Is William Faulkner the Most “Canonical” American Novelist of the Twentieth Century?

faulknerAccording to the data, the answer is yes; but canonical status shouldn’t be confused with aesthetic value.

Metacanon measures the “canonicity” of individual works of literature by counting the number of times they’re mentioned in scholarly journals and converting this data into a uniform score for each work. Right now, it only covers twentieth century American fiction, but I’m working on expanding it.

I recently added a new feature to the Metacanon statistics page that calculates the total points received by each author in the database. The result is the following list of twenty-five top-scoring authors:

William Faulkner: 177.85
Willa Cather: 112.58
Philip Roth: 111.35
Toni Morrison: 105.59
Ernest Hemingway: 95.77
Saul Bellow: 84.22
John Steinbeck: 75.06
Vladimir Nabokov: 69.93
Don DeLillo: 69.31
F. Scott Fitzgerald: 65.70
Sinclair Lewis: 64.93
Thomas Pynchon: 63.75
Alice Walker: 60.74
John Barth: 54.96
Henry James: 53.44
Cormac McCarthy: 52.41
Edith Wharton: 51.48
Kurt Vonnegut: 49.34
Theodore Dreiser: 48.54
James Baldwin: 47.12
Richard Wright: 45.83
Walker Percy: 44.79
Jack London: 41.35
Zora Neale Hurston: 41.17
Flannery O’Connor: 40.73

As you can see, Faulkner is ahead by a wide margin. This is primarily the result of decades upon decades of scholarship on Faulkner’s sizable oeuvre. Faulkner is often thought of as one of the “greatest” American writers, but as Lawrence Schwartz points out in his Creating Faulkner’s Reputation (1990), this has at least as much to do with the political context of post-WWII America as it does with any aesthetic value inherent to Faulkner’s works. Faulkner’s 177.85 score is a reflection of this critical history.

After Pierre Bordieux’s La Distinction (1979), this caveat also goes for literary canons and aesthetic value more generally. Far from merely reflecting inherent value, canons reflect a socially constructed consensus. While it is tempting to think that the objectivity of a number like 177.85 represents something more concrete than the social construction of literary value, it would be a mistake to assume so.

So what does this list mean then? While I’m willing to venture that it is a fairly accurate measurement of the “canonicity” of these authors, the catch is that here “canonicity” means only the degree to which an author has been mentioned frequently in scholarship, giving the concept an awkward circularity. The authors in the canon are canonical because they are written about a lot, i.e. because they are canonical. It’s best not to venture beyond this humble assertion. These numbers tell us something that we already knew: there are a few authors who have been talked about more than the rest. They do not tell us why.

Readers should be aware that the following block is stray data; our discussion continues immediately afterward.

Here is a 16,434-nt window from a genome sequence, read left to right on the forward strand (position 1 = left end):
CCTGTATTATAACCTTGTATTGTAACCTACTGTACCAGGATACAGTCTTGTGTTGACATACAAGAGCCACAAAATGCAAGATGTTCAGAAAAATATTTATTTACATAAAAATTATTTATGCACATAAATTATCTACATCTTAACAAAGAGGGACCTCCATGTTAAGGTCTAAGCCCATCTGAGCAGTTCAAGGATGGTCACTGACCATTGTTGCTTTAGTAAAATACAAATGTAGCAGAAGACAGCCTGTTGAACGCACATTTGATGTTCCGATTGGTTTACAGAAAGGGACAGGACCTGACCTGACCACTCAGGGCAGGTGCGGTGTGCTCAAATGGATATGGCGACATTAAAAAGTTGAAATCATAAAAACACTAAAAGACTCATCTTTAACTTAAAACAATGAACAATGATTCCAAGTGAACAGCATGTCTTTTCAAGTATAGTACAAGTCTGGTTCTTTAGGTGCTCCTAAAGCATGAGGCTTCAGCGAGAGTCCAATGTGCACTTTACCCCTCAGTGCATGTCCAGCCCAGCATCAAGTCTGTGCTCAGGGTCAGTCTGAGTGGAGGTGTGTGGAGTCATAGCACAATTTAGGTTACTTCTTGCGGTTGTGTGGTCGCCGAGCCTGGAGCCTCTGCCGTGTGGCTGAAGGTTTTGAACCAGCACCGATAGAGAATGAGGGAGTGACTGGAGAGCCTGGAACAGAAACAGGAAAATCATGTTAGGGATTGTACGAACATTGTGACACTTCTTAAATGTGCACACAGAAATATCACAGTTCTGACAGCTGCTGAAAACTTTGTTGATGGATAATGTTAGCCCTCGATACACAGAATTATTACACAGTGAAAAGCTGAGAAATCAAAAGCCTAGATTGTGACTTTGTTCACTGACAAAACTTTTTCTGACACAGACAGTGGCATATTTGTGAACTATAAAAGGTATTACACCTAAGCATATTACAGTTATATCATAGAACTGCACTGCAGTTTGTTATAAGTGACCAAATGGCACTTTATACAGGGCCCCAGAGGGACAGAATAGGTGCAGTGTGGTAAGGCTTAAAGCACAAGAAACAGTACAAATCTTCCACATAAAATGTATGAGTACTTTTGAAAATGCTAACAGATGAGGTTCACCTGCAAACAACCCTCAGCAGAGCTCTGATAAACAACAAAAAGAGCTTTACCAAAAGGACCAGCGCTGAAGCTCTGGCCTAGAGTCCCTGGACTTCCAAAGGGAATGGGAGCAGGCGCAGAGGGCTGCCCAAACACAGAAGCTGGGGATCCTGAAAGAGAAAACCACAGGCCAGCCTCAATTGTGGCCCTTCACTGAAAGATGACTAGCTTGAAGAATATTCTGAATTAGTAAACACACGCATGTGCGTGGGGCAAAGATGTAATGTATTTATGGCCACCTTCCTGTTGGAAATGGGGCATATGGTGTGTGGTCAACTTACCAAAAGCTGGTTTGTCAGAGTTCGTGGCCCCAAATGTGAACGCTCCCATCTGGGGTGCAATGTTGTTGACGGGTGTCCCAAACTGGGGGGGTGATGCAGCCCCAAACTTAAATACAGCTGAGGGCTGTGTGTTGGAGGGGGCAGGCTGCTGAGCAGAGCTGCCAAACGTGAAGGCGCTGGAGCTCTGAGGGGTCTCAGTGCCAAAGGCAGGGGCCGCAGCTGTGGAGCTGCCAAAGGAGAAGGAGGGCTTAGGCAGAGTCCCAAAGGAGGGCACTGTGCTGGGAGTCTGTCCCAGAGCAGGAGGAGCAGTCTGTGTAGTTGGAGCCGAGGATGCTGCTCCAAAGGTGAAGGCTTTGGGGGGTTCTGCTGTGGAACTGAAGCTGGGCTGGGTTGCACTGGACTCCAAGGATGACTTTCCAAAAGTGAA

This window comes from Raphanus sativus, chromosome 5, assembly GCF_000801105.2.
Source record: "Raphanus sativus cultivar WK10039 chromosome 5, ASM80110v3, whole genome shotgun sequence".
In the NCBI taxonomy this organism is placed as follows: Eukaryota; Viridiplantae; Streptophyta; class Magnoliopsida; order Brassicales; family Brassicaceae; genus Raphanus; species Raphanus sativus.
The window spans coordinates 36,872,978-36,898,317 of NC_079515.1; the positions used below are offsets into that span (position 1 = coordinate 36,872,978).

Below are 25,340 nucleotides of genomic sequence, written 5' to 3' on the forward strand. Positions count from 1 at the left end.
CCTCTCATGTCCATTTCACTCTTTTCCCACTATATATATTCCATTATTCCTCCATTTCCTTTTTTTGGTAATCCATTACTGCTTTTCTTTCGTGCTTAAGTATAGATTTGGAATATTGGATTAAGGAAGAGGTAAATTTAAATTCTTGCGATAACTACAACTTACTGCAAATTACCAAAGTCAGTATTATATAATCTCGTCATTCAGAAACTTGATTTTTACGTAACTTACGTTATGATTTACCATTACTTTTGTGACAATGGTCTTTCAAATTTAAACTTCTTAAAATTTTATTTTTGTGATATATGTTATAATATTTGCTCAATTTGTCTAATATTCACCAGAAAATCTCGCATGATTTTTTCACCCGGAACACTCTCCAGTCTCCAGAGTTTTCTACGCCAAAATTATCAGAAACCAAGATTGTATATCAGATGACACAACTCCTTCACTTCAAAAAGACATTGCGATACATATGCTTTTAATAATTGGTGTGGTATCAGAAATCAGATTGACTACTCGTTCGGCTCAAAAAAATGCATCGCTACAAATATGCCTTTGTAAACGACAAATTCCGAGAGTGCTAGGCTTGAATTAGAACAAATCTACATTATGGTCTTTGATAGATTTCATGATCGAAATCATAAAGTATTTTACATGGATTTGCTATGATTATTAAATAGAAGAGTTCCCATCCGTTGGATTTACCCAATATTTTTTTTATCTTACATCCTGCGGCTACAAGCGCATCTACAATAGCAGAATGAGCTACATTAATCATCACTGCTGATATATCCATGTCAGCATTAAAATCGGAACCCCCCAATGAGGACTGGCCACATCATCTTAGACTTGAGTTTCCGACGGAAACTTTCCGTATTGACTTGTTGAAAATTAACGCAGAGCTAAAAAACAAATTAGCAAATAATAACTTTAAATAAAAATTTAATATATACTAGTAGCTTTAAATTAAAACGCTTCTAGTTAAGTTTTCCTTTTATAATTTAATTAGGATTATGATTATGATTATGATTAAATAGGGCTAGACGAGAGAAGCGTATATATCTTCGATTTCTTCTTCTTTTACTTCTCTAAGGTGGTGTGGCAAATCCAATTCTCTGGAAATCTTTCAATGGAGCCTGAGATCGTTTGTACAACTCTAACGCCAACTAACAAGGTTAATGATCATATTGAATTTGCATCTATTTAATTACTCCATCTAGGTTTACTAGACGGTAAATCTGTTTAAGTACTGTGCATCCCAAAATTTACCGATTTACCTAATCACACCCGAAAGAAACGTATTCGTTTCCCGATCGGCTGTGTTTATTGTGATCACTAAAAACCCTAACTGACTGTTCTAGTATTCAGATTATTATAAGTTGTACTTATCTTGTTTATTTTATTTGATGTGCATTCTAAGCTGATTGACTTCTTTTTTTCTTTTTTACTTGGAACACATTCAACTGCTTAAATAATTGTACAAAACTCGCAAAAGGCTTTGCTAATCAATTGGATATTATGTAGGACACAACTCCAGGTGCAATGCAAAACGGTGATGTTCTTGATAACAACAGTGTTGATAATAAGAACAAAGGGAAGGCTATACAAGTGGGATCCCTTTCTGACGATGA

They do, however, give us a somewhat more precise representation of this distribution of values that we call “the canon.”

The Metacanon Algorithm Explained

Metacanon uses an algorithm to calculate the relative canonicity of each book in the database. The following is a simple explanation of how this algorithm works.

Metacanon stores six independent pieces of data for each book in the database:

1. Pulitzer Prizes and Nominations
2. National Book Awards and Nominations
3. Total citations in Google Scholar
4. Total number of results returned from a targeted JSTOR search
5. Total number of results returned from a targeted American Literary History search
6. Total number of results returned from a targeted American Literature search

The data for the two literary rewards is interpreted fairly straightforwardly. Any book that has received the Pulitzer Prize is assigned 1 point, while any book that has been a runner up for the Pulitzer Prize is assigned 0.5 points. The same interpretation is applied to the National Book Award data.